natural fell. He loitered in the sunny glades of the forest, living on
wild-fruits; or, as the ancient Caledonian, squatted himself in
morasses, lurking for his bestial or human prey; without implements,
without arms, save the ball of heavy Flint, to which, that his sole
possession and defence might not be lost, he had attached a long cord
of plaited thongs; thereby recovering as well as hurling it with
deadly unerring skill. Nevertheless, the pains of Hunger and Revenge
once satisfied, his next care was not Comfort but Decoration (_Putz_).
Warmth he found in the toils of the chase; or amid dried leaves, in
his hollow tree, in his bark shed, or natural grotto: but for
Decoration he must have Clothes. Nay, among wild people we find
tattooing and painting even prior to Clothes. The first spiritual want
of a barbarous man is Decoration, as indeed we still see among the
barbarous classes in civilised countries.

'Reader, the heaven-inspired melodious Singer; loftiest Serene
Highness; nay thy own amber-locked, snow-and-rose-bloom Maiden, worthy
to glide sylphlike almost on air, whom thou lovest, worshippest as a
divine Presence, which, indeed, symbolically taken, she is, - has
descended, like thyself, from that same hair-mantled, flint-hurling
Aboriginal Anthropophagus! Out of the eater cometh forth meat; out of
the strong cometh forth sweetness. What changes are wrought, not by
time, yet in Time! For not Mankind only, but all that Mankind does or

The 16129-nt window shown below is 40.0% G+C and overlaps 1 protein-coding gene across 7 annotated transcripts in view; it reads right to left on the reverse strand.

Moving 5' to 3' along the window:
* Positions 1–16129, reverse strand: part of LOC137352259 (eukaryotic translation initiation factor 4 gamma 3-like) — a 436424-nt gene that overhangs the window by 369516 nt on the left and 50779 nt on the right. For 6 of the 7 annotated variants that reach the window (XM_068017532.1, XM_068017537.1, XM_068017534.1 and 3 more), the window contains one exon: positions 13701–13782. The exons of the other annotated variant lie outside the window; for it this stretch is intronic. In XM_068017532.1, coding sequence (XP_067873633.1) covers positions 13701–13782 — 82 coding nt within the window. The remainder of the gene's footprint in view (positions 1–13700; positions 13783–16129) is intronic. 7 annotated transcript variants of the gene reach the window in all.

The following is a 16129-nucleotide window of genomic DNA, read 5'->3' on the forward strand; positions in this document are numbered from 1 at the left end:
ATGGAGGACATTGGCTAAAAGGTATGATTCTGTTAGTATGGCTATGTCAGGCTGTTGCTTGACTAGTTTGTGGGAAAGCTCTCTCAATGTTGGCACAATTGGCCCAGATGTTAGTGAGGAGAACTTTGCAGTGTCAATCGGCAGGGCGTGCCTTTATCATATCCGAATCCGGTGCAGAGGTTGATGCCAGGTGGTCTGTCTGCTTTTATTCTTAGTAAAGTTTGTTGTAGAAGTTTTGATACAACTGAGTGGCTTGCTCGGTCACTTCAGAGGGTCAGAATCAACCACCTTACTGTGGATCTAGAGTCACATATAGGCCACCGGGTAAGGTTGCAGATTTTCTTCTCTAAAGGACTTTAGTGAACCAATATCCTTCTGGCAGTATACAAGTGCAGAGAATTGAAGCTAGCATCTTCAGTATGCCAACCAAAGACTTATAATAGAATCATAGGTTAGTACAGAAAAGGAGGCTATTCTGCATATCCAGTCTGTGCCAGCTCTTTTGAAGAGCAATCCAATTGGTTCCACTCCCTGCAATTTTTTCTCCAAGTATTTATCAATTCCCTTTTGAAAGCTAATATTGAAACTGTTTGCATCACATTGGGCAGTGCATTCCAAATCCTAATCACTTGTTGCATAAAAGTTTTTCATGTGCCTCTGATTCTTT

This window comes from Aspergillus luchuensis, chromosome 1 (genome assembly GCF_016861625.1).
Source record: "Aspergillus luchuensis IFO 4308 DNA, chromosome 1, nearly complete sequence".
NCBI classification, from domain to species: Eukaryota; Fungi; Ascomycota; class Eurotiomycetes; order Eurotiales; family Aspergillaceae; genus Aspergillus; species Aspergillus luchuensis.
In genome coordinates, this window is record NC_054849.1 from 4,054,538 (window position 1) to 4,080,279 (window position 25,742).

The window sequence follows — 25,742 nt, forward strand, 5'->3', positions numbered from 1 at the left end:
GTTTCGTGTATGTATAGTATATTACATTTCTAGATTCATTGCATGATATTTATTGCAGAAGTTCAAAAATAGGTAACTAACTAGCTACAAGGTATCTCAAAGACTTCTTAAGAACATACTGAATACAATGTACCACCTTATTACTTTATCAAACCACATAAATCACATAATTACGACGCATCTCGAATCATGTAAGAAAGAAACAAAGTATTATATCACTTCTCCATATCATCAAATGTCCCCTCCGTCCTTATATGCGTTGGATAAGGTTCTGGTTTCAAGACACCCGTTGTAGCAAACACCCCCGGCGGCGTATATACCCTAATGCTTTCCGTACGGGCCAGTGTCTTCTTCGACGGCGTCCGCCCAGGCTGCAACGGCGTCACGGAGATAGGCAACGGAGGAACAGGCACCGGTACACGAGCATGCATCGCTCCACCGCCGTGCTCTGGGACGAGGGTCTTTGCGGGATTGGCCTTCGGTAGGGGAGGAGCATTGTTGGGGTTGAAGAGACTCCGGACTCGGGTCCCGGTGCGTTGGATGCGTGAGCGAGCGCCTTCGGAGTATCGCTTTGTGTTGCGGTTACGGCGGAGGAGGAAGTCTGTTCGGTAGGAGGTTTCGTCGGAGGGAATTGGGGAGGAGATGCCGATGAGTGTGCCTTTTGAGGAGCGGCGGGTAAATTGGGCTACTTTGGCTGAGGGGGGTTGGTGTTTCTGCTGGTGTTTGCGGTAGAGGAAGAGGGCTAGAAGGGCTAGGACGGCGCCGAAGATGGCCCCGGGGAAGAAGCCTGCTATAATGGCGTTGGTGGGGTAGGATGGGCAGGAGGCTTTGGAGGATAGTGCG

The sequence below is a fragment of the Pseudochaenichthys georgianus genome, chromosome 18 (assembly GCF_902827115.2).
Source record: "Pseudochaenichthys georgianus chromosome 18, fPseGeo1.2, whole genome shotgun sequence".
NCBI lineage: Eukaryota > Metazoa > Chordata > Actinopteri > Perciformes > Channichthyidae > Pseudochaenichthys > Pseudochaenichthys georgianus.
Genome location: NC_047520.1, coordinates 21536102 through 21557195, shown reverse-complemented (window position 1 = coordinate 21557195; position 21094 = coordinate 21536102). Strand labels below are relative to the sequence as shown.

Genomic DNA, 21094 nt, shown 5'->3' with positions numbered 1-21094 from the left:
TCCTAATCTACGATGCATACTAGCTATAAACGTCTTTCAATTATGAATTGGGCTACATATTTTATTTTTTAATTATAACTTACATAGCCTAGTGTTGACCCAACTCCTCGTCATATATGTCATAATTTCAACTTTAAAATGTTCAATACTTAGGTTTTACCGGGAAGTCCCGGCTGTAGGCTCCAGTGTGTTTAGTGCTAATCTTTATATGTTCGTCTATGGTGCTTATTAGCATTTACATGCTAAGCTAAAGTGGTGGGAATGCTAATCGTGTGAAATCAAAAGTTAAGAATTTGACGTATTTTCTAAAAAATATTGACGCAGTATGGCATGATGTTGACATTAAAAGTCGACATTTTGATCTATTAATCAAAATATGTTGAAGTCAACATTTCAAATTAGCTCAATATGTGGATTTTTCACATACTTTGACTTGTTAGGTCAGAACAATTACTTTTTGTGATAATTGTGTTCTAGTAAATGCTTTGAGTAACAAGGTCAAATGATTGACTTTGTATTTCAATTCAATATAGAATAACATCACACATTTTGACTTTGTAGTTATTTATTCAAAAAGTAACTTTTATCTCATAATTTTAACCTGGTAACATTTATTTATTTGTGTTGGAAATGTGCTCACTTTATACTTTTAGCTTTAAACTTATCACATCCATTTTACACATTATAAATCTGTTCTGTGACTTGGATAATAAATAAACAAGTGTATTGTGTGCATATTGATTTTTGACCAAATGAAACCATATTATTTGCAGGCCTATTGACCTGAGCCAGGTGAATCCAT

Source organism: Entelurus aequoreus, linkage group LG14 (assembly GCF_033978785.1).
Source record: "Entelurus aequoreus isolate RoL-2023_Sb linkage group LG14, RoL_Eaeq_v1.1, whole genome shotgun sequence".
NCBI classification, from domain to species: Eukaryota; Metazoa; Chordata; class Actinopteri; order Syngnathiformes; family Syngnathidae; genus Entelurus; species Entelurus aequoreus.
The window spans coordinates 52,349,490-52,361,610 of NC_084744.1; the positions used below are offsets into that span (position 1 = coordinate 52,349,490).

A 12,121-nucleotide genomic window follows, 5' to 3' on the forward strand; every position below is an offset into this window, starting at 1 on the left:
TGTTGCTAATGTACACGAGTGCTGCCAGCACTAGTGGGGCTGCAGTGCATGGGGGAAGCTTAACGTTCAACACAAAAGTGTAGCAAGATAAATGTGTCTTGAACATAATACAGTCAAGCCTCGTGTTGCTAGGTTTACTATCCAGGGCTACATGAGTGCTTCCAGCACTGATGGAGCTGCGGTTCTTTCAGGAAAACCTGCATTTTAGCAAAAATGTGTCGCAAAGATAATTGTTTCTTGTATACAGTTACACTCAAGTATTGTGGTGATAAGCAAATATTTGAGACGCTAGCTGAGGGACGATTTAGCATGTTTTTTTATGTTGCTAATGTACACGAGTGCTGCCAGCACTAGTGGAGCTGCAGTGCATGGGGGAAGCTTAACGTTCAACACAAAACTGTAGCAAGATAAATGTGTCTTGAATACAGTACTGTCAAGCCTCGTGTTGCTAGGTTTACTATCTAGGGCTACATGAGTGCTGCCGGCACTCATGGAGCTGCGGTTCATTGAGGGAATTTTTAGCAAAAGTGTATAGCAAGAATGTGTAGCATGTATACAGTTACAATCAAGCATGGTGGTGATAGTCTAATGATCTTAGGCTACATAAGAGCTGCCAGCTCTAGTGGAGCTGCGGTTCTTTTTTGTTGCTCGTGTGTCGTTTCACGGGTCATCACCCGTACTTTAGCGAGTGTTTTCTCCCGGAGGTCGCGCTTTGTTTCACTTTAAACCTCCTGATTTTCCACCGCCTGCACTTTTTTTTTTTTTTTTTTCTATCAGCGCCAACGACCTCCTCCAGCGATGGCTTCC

beholds, is in continual growth, regenesis and self-perfecting
vitality. Cast forth thy Act, thy Word, into the ever-living,
ever-working Universe: it is a seed-grain that cannot die; unnoticed
to-day (says one), it will be found flourishing as a Banyan-grove
(perhaps, alas, as a Hemlock-forest!) after a thousand years.

'He who first shortened the labour of Copyists by device of _Movable
Types_ was disbanding hired Armies, and cashiering most Kings and
Senates, and creating a whole new Democratic world: he had invented
the Art of Printing. The first ground handful of Nitre, Sulphur, and
Charcoal drove Monk Schwartz's pestle through the ceiling: what will
the last do? Achieve the final undisputed prostration of Force under
Thought, of Animal courage under Spiritual. A simple invention it was
in the old-world Grazier, - sick of lugging his slow Ox about the
country till he got it bartered for corn or oil, - to take a piece of
Leather, and thereon scratch or stamp the mere Figure of an Ox (or
_Pecus_); put it in his pocket, and call it _Pecunia_, Money. Yet
hereby did Barter grow Sale, the Leather Money is now Golden and
Paper, and all miracles have been out-miracled: for there are
Rothschilds and English National Debts; and whoso has sixpence is
sovereign (to the length of sixpence) over all men; commands cooks to
feed him, philosophers to teach him, kings to mount guard over
him, - to the length of sixpence. - Clothes too, which began in
foolishest love of Ornament, what have they not become! Increased
Security and pleasurable Heat soon followed: but what of these? Shame,
divine Shame (_Schaam_, Modesty), as yet a stranger to the
Anthropophagous bosom, arose there mysteriously under Clothes; a
mystic grove-encircled shrine for the Holy in man. Clothes gave us
individuality, distinctions, social polity; Clothes have made Men of
us; they are threatening to make Clothes-screens of us.

'But, on the whole,' continues our eloquent Professor, 'Man is a
Tool-using Animal (_Handthierendes Thier_). Weak in himself, and of
small stature, he stands on a basis, at most for the flattest-soled,
of some half-square foot, insecurely enough; has to straddle out his
legs, lest the very wind supplant him. Feeblest of bipeds! Three
quintals are a crushing load for him; the steer of the meadow tosses
him aloft, like a waste rag. Nevertheless he can use Tools, can devise
Tools: with these the granite mountain melts into light dust before
him; he kneads glowing iron, as if it were soft paste; seas are his
smooth highway, winds and fire his unwearying steeds. Nowhere do you
find him without Tools; without Tools he is nothing, with Tools he is